Wilson Daily Times, 21 March 2023.
Commemoration and celebration at Scarborough House.
Black Wide-Awake has featured several of Wilson County’s remaining antebellum plantation houses, including the James Scarborough house, built circa 1821, just outside Saratoga.
Now an event space and bed-and-breakfast, “Scarborough House Resort is committed to a long-term and ongoing effort to more deeply understand and respond to the historic role this property contributed to the injustice of slavery, as well as the legacies of enslavement on the Scarborough Plantation. Through engagement with the members of the Preservation of Wilson, collaborative projects with our surrounding community, and continued initiatives of learning and research, the Scarborough House Resort resolves to memorialize and reconcile with the wrongs of the past. We aim to follow a path of love and respect for all humanity, creating an inclusive environment, where all people will feel welcomed.” The site goes on to request that anyone with information, photographs, documents or other artifacts pertaining to Scarborough Plantation or its residents, enslaved or free, to contact PreserveOldWilson@gmail.com or reach out to the Scarborough staff.
I am thrilled and honored that Scarborough House has engaged me to research the property’s African-American past, a first step toward respect and reconciliation. On 22 April 2023 Scarborough House Resort is hosting a tea party to benefit Preservation of Wilson. Guests will enjoy a tree-planting in honor of Earth Day, learn the history of the house and its original inhabitants, and join in the dedication of a bench memorializing the lives of enslaved people who worked its land.
Photo collage courtesy of Scarborough House Resort.
Saving spaces (and myself.)
I repped hard for Wide-Awake yesterday at Save Your Spaces Festival, talking about Lane Street Project and the challenges and rewards of African-American cemetery preservation, as well as learning about amazing local projects here in Atlanta from public historians, artists, preservationists, and others of my new “tribe.”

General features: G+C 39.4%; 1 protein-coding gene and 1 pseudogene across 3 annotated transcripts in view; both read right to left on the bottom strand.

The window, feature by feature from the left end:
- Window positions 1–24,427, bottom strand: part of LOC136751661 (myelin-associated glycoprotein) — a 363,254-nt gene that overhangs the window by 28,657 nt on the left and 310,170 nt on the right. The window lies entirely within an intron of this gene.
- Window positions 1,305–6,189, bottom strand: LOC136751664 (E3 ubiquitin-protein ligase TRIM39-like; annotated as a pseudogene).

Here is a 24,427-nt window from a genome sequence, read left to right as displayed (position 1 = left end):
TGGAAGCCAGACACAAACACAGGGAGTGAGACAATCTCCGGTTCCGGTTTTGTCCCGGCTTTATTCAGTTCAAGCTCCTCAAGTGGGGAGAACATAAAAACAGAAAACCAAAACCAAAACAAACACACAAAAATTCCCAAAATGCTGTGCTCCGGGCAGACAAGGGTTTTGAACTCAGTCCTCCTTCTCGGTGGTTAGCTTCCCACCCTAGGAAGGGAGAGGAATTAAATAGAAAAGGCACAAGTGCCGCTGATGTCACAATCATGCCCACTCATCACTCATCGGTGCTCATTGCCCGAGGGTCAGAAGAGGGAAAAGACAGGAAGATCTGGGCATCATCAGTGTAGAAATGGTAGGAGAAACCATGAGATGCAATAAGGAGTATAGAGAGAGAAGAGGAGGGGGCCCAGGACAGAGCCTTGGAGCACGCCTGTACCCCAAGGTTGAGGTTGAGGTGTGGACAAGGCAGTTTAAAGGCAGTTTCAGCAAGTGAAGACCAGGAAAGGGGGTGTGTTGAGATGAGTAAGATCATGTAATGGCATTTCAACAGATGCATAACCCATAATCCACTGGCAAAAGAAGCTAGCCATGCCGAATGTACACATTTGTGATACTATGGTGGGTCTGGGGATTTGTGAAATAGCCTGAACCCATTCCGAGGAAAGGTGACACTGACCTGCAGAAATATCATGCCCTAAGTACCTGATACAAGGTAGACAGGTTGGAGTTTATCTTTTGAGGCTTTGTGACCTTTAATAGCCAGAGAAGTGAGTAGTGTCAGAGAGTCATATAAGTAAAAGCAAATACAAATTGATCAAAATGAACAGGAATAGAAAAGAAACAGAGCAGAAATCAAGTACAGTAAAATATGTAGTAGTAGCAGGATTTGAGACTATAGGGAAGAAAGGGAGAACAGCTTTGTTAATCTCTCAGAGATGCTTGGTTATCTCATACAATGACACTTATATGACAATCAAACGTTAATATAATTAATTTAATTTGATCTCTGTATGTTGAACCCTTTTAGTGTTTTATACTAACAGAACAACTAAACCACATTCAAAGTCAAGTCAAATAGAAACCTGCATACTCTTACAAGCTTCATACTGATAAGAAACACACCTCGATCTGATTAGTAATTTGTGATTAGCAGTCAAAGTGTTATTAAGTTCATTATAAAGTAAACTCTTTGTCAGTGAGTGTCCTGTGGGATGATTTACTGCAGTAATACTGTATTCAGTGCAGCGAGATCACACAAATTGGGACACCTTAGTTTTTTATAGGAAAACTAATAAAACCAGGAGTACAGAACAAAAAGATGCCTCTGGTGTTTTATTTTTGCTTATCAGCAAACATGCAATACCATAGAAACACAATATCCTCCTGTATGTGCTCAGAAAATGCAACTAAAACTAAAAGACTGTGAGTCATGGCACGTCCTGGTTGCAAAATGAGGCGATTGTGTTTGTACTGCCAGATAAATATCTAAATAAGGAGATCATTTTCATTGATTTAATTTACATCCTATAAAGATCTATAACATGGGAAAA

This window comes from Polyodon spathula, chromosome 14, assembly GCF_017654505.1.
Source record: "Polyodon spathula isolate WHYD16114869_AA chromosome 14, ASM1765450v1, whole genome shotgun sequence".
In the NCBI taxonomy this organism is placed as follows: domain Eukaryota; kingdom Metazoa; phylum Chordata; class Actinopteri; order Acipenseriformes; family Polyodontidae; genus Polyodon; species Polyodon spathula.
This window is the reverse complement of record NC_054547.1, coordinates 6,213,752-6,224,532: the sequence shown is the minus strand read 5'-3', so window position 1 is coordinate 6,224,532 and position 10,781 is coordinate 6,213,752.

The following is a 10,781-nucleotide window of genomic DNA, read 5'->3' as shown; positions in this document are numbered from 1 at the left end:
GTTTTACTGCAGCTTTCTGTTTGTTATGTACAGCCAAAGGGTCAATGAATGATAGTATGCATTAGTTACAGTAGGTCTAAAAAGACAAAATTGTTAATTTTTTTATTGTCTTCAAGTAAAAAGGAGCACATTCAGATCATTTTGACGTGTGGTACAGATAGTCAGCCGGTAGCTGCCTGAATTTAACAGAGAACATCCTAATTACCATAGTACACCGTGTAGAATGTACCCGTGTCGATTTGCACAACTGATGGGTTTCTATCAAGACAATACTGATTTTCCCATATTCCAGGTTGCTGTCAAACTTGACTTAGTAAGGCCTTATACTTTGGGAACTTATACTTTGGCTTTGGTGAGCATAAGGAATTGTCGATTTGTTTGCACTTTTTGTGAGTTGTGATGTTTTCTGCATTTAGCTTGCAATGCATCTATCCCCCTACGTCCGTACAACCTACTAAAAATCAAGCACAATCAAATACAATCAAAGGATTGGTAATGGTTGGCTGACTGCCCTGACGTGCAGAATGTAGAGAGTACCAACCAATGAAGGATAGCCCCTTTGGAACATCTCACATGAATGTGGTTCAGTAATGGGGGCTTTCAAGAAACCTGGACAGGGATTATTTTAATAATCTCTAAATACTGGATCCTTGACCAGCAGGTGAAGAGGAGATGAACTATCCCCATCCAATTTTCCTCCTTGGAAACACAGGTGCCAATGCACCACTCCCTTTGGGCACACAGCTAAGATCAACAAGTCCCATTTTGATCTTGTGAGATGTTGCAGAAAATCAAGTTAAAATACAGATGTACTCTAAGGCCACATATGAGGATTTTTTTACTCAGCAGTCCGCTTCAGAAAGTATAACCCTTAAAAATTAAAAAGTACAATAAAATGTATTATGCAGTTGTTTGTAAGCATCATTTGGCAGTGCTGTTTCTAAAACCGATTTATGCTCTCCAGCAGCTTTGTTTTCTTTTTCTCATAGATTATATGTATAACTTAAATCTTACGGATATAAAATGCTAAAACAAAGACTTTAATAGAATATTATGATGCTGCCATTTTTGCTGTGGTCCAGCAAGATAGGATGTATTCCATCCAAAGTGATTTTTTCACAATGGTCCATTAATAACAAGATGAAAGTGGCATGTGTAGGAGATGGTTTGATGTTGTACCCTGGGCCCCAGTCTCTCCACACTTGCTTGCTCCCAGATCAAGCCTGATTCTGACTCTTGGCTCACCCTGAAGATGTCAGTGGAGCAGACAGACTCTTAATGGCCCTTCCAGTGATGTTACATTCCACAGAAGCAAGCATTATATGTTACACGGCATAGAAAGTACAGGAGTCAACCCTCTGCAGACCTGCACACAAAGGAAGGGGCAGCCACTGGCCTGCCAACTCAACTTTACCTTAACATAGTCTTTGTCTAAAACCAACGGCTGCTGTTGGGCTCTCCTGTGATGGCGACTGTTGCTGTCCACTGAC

Shouts out to moderator Dr. Shari L. Williams, who spearheads Macon County, Alabama’s The Ridge Archaeological Project, and co-panelist Debra Taylor Gonzalez of Friends of Geer Cemetery, which offers a model for how Lane Street Project might grow and what we might achieve.
Deep appreciation to the visionary Nedra Deadwyler, founder of Civil Bikes and Save Your Spaces, for pulling me into this conversation with gentle prods and encouragement over the past year or so. My acute awareness that I am neither a public historian nor preservationist by training has had me hiding my light, but this experience reassured me of the value I bring to the work. I’ll move forward with a steadier voice and better tools to help save the historic spaces that mean most to me.
Save Your Spaces.
I’m honored to join these amazing women at Save Your Spaces Cultural Heritage and Historic Preservation Festival to talk about successes and challenges in the critical work of preserving African-American cemeteries.
If you’re intrigued by local history, have stories to tell or histories to preserve, are curious and want to learn more about cultural heritage and create ways to preserve it, please join us March 4 at Create ATL, 900 Murphy Avenue SW, Atlanta.
Lane Street Project: a road trip to South Asheville Cemetery.
My maternal grandmother was from Iredell County, on the western edge of North Carolina’s Piedmont. Her grandfather John Walker Colvert’s sister, Elvira Colvert Morgan, last appears in records in 1880, when she and her husband shared a household with Squire Gray, a 20 year-old who likely was her close relative. By 1900, Squire Gray, his wife Rachel, and their daughters had moved 100 miles west and were living in the Kenilworth neighborhood of South Asheville. Squire Gray died 21 June 1921. His death certificate noted that he was 61 years old, was married to Rachel Gray, and worked as a common laborer. He had been born in Rowan County to Orange Gray and Rachel Colbert, and was buried in South Asheville Cemetery.